Australia to introduce country-of-origin labelling after hepatitis A outbreak
By Colin Packham
SYDNEY Feb 26 (Reuters) - Australian Prime Minister Tony Abbott backed plans on Thursday to introduce country-of-origin labelling in the wake of a hepatitis A outbreak, potentially risking contravention of World Trade Organization (WTO) rules.
With 18 confirmed cases of hepatitis A linked to consumption of berries sold by Patties Foods Ltd, Abbott said he had asked members of his Cabinet to draft legislation by the end of March to provide greater transparency to consumers.
It marked a reversal of his previous position that such legislation would raise the cost of food.
Australia was among plaintiffs against the United States after it introduced its own stronger country-of-origin labelling laws for beef products last year.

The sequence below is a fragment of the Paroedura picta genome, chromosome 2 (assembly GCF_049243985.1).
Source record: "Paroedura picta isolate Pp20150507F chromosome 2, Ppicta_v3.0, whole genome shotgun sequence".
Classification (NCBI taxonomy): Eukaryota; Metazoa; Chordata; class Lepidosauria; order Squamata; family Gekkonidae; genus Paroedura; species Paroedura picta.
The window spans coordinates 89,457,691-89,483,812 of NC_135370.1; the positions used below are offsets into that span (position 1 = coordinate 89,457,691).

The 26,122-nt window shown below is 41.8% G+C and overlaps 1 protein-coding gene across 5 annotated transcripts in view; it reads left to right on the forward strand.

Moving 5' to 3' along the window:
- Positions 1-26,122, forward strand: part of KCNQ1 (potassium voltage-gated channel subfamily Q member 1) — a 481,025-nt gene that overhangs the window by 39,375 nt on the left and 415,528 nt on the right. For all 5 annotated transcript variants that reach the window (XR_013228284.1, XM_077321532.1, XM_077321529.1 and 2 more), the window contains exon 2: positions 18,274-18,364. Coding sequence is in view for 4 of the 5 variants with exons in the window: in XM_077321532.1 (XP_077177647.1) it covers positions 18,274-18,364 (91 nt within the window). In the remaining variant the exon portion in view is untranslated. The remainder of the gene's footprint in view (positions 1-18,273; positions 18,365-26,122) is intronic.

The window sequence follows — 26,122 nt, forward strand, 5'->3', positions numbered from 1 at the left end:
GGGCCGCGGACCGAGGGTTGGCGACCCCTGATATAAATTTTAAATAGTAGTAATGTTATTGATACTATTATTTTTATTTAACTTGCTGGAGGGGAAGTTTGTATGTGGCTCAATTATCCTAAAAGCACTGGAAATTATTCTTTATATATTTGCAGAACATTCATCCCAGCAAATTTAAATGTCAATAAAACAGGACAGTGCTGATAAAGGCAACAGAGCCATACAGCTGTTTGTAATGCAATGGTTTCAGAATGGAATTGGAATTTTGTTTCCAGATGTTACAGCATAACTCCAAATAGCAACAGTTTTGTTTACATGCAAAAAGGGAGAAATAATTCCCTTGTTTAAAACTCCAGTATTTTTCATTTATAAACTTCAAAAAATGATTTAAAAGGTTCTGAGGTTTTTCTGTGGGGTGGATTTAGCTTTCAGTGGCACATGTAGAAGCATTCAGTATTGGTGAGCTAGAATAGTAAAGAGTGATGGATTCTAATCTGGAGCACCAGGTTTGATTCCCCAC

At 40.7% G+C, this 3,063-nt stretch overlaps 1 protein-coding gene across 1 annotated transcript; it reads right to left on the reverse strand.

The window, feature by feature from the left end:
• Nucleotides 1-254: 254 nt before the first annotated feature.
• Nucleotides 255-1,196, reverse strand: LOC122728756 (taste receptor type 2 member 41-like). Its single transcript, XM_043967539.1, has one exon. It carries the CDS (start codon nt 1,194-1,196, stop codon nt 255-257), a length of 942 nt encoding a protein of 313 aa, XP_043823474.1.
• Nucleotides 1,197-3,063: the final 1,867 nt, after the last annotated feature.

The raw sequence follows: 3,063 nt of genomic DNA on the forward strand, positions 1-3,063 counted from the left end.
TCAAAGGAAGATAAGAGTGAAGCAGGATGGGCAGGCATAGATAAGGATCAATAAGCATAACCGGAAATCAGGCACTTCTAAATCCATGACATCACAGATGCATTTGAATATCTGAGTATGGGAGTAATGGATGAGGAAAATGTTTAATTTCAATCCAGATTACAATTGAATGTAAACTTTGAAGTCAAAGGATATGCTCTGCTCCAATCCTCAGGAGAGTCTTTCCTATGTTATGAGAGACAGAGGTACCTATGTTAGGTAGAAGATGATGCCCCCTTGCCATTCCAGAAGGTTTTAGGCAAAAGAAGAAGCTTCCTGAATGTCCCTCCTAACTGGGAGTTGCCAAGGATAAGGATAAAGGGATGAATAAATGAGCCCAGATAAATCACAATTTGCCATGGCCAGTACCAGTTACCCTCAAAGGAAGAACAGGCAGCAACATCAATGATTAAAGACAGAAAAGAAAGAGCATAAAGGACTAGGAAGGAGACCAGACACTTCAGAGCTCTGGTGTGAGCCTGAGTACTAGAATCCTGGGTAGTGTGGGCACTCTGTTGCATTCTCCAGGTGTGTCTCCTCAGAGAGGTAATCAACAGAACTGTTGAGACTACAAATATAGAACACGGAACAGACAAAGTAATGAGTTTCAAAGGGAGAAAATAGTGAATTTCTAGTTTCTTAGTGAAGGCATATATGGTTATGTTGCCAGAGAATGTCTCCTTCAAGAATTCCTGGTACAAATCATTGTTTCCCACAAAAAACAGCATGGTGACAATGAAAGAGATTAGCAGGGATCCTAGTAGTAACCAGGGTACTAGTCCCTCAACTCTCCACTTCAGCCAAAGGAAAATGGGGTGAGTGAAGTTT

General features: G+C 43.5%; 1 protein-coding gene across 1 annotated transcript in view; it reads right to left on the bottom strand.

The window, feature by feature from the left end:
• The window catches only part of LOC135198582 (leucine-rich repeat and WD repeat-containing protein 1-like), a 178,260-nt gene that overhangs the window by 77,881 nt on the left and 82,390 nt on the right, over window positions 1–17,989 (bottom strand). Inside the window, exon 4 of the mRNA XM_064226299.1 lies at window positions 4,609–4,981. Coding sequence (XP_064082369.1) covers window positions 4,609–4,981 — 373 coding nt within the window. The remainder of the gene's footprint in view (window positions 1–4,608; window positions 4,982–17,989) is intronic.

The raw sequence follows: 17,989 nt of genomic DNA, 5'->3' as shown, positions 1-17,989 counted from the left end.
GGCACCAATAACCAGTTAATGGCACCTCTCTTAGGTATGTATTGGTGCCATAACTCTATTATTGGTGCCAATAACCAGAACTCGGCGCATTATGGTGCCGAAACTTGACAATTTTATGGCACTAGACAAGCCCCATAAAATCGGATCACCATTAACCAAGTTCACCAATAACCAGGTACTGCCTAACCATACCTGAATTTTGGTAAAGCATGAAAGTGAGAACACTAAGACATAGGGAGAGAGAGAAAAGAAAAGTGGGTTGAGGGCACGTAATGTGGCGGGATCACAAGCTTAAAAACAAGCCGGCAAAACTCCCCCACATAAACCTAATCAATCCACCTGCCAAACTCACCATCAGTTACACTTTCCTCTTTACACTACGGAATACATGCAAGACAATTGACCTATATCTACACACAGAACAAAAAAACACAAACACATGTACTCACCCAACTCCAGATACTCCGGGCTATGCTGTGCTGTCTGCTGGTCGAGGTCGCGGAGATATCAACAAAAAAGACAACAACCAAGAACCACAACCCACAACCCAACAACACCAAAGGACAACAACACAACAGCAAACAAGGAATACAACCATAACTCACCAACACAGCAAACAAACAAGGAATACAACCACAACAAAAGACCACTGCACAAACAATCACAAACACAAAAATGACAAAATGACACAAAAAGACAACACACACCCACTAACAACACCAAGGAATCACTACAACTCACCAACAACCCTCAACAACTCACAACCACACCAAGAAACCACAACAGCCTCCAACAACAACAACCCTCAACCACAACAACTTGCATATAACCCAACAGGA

The WTO ruled against the United States in October, arguing that country-of-origin labelling provided an incentive to favour domestic livestock.
Gerard McManus, a spokesman for Australia's agricultural minister, said Abbott had told the minister to ensure the proposed legislation did not fall foul of WTO legislation.
Abbott had previously been reluctant to support country-of-origin labelling, insisting it would make food more expensive.
However, he said on Thursday efforts would be made to ensure the impact would be as small as possible. Continuación...